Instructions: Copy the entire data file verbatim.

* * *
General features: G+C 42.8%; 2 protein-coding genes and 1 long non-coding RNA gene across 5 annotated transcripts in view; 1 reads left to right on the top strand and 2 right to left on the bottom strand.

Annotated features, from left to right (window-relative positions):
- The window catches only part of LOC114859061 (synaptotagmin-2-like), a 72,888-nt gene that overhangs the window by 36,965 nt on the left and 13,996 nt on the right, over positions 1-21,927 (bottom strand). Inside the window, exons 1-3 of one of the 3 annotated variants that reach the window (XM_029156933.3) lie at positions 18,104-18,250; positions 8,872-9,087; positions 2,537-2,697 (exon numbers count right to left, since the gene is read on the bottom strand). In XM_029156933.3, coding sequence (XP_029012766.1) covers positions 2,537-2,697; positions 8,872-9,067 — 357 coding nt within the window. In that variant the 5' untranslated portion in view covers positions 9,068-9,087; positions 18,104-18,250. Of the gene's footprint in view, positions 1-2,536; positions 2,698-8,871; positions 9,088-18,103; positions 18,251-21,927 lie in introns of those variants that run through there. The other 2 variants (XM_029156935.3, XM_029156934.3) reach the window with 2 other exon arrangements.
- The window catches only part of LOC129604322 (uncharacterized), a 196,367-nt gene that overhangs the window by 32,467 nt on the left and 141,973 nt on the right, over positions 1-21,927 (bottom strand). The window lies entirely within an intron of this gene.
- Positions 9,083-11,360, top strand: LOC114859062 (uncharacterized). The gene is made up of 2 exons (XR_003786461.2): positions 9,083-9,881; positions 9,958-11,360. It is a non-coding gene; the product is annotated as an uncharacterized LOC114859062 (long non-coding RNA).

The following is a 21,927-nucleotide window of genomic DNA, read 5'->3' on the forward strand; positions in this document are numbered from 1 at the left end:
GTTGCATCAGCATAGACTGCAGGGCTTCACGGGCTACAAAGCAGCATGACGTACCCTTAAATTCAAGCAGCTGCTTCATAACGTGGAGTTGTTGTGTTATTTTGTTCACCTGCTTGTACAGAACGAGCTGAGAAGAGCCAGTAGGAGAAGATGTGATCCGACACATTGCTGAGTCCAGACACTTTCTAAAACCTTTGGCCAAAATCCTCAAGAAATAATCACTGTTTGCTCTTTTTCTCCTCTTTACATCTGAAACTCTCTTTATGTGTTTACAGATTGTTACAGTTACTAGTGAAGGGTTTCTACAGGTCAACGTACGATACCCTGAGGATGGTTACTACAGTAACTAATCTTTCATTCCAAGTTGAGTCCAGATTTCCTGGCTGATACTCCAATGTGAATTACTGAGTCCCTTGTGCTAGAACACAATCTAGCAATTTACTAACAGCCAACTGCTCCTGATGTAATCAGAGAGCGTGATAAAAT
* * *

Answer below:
General features: G+C 42.8%; 2 protein-coding genes and 1 long non-coding RNA gene across 5 annotated transcripts in view; 1 reads left to right on the top strand and 2 right to left on the bottom strand.

Annotated features, from left to right (window-relative positions):
- The window catches only part of LOC114859061 (synaptotagmin-2-like), a 72,888-nt gene that overhangs the window by 36,965 nt on the left and 13,996 nt on the right, over positions 1-21,927 (bottom strand). Inside the window, exons 1-3 of one of the 3 annotated variants that reach the window (XM_029156933.3) lie at positions 18,104-18,250; positions 8,872-9,087; positions 2,537-2,697 (exon numbers count right to left, since the gene is read on the bottom strand). In XM_029156933.3, coding sequence (XP_029012766.1) covers positions 2,537-2,697; positions 8,872-9,067 — 357 coding nt within the window. In that variant the 5' untranslated portion in view covers positions 9,068-9,087; positions 18,104-18,250. Of the gene's footprint in view, positions 1-2,536; positions 2,698-8,871; positions 9,088-18,103; positions 18,251-21,927 lie in introns of those variants that run through there. The other 2 variants (XM_029156935.3, XM_029156934.3) reach the window with 2 other exon arrangements.
- The window catches only part of LOC129604322 (uncharacterized), a 196,367-nt gene that overhangs the window by 32,467 nt on the left and 141,973 nt on the right, over positions 1-21,927 (bottom strand). The window lies entirely within an intron of this gene.
- Positions 9,083-11,360, top strand: LOC114859062 (uncharacterized). The gene is made up of 2 exons (XR_003786461.2): positions 9,083-9,881; positions 9,958-11,360. It is a non-coding gene; the product is annotated as an uncharacterized LOC114859062 (long non-coding RNA).

The following is a 21,927-nucleotide window of genomic DNA, read 5'->3' on the forward strand; positions in this document are numbered from 1 at the left end:
GTTGCATCAGCATAGACTGCAGGGCTTCACGGGCTACAAAGCAGCATGACGTACCCTTAAATTCAAGCAGCTGCTTCATAACGTGGAGTTGTTGTGTTATTTTGTTCACCTGCTTGTACAGAACGAGCTGAGAAGAGCCAGTAGGAGAAGATGTGATCCGACACATTGCTGAGTCCAGACACTTTCTAAAACCTTTGGCCAAAATCCTCAAGAAATAATCACTGTTTGCTCTTTTTCTCCTCTTTACATCTGAAACTCTCTTTATGTGTTTACAGATTGTTACAGTTACTAGTGAAGGGTTTCTACAGGTCAACGTACGATACCCTGAGGATGGTTACTACAGTAACTAATCTTTCATTCCAAGTTGAGTCCAGATTTCCTGGCTGATACTCCAATGTGAATTACTGAGTCCCTTGTGCTAGAACACAATCTAGCAATTTACTAACAGCCAACTGCTCCTGATGTAATCAGAGAGCGTGATAAAAT